EV battery leaseback project formed to lower EV prices
Hyundai Motor, LG Energy Solution, Hyundai Glovis, taxi operator KST Mobility and the ministry of industry on Thursday signed a memorandum of understanding (MOU) outlining the cooperation.
KST Mobility, which operates a taxi fleet in Korea, will purchase Kona Electrics from Hyundai Motor and sell the ownership of the installed battery to Hyundai Glovis, which will oversee the battery rental business. KST will then pay a monthly fee to Glovis to use the battery.
As the cost of the battery is about 40 percent of the EV price, the rental system is expected to lower the price not only for taxi operator but also for ordinary customers once the pilot project is expanded.
Once the battery reaches the end of its life, LG Energy Solution will acquire the used batteries from Glovis to develop them into energy storage systems (ESS). The ESS units will be then sold back to KST Mobility to be used as an alternative charging source alongside ordinary chargers.
The ESS units may be a more economic for charging, Hyundai Motor explains, because they can be charged at night when electricity prices are lower and be used during daytime when the price goes up.
KST Mobility will share collected data from operating an EV taxi fleet and ESS charging system with other participants in the MOU.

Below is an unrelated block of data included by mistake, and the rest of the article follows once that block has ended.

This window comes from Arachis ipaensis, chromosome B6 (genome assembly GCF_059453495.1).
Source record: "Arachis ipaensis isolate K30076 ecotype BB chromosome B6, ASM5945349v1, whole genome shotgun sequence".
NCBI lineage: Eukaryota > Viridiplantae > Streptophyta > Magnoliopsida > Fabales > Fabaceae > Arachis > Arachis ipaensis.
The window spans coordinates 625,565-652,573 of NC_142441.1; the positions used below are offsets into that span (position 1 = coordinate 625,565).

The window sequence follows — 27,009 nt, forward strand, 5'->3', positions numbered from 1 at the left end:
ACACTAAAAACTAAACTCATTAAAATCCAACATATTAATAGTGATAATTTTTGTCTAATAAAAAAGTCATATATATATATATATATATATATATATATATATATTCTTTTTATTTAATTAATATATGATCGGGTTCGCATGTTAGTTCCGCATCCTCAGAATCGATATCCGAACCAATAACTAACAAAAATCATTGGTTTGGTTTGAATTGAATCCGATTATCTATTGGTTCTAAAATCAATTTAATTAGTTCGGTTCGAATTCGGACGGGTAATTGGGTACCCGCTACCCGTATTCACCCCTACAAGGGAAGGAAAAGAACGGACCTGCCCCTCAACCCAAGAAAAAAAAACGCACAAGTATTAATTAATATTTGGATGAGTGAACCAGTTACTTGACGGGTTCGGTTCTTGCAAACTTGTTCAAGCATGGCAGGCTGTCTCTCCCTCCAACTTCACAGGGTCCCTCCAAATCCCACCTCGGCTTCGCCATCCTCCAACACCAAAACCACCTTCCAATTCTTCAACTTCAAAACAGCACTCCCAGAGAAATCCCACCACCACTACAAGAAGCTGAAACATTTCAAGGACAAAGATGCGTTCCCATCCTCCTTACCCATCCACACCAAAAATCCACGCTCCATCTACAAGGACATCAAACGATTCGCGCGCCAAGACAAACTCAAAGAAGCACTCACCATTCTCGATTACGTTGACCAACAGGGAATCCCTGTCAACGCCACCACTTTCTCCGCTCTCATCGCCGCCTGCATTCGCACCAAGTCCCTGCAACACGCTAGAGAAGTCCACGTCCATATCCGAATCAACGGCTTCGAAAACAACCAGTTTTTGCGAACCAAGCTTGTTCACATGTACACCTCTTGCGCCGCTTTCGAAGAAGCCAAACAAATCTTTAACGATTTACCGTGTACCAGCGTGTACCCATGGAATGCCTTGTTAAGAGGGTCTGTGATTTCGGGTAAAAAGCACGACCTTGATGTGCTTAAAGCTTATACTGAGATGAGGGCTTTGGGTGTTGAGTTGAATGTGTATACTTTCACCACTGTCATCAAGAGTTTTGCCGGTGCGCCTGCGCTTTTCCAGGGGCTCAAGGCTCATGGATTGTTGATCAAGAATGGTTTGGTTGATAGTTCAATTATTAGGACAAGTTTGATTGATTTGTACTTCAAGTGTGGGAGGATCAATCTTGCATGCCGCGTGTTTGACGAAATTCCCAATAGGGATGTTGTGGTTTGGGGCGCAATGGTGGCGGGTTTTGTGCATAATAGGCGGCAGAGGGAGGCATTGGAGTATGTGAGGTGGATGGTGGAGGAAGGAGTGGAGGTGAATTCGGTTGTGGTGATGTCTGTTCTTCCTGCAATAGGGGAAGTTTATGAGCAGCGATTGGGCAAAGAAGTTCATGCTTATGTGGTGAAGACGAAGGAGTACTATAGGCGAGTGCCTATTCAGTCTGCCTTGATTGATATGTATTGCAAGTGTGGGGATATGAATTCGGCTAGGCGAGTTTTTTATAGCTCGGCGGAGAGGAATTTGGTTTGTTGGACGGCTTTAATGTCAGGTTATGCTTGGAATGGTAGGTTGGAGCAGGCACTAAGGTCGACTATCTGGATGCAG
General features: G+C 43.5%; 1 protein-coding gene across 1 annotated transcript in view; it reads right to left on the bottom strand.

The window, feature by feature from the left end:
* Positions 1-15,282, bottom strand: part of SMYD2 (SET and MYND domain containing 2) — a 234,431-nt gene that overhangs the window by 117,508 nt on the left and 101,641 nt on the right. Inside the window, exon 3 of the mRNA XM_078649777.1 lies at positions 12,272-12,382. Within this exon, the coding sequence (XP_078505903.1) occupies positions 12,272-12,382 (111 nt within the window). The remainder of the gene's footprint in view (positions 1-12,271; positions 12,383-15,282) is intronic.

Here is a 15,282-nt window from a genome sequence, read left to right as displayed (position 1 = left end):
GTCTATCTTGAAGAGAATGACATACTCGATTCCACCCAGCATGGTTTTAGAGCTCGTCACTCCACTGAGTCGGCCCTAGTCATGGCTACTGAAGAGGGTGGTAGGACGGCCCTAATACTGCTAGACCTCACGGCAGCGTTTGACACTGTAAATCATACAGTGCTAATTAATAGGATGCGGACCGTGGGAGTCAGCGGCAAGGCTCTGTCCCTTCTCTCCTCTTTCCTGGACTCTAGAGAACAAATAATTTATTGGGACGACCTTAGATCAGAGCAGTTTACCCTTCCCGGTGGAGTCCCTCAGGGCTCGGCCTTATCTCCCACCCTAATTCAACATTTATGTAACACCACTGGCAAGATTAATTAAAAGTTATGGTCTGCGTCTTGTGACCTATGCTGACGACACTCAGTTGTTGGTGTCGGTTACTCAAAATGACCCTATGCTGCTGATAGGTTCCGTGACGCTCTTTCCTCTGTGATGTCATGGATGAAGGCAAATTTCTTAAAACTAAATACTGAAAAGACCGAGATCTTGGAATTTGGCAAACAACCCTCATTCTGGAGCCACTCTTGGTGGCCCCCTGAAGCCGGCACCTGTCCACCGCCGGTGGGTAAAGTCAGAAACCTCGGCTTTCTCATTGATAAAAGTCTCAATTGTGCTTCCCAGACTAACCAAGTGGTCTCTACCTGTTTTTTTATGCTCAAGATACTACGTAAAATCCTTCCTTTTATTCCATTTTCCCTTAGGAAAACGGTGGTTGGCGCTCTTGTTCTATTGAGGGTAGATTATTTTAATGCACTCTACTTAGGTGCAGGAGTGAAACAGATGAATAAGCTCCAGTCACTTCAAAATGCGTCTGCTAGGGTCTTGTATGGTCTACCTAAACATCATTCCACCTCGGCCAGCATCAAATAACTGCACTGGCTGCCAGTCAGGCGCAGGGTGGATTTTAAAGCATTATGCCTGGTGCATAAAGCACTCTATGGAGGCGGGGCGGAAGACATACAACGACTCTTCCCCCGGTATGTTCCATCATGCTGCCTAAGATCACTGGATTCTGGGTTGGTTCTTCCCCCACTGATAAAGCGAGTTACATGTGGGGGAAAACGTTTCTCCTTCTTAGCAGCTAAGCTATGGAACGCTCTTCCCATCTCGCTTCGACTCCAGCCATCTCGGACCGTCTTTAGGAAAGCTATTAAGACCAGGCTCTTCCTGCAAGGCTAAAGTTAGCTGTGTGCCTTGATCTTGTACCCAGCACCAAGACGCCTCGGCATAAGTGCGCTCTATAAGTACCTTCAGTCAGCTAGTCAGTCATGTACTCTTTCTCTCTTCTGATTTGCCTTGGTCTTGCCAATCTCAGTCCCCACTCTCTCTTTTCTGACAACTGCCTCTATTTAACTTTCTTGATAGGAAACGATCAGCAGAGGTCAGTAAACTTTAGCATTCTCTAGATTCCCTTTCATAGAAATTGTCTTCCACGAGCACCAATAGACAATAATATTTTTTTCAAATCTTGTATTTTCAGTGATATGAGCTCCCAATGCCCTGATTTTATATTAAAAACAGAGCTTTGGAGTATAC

“If the battery rental business gets more commercialized, customers can purchase EVs at a cheaper price because they can purchase the EV minus the battery price and then can just pay rental fee for the battery usage,” Hyundai Motor said in a statement. “It will lead to the sale of more EVs.”
Until now, used batteries for EVs had to be surrendered to local governments for safety reasons, but that process was recently abandoned in the face of the rapid growth in EV demand, leading to more discarded batteries.
Hyundai Motor is one of the active participants in utilizing old batteries. In January, it initiated another pilot project to use discarded batteries in ESS units, using solar energy. It plans to operate a 2 megawatt-hour (MWh) ESS at its Ulsan factory powered by solar energy, which is able to supply enough electricity for five four-member households to live on for more than a month.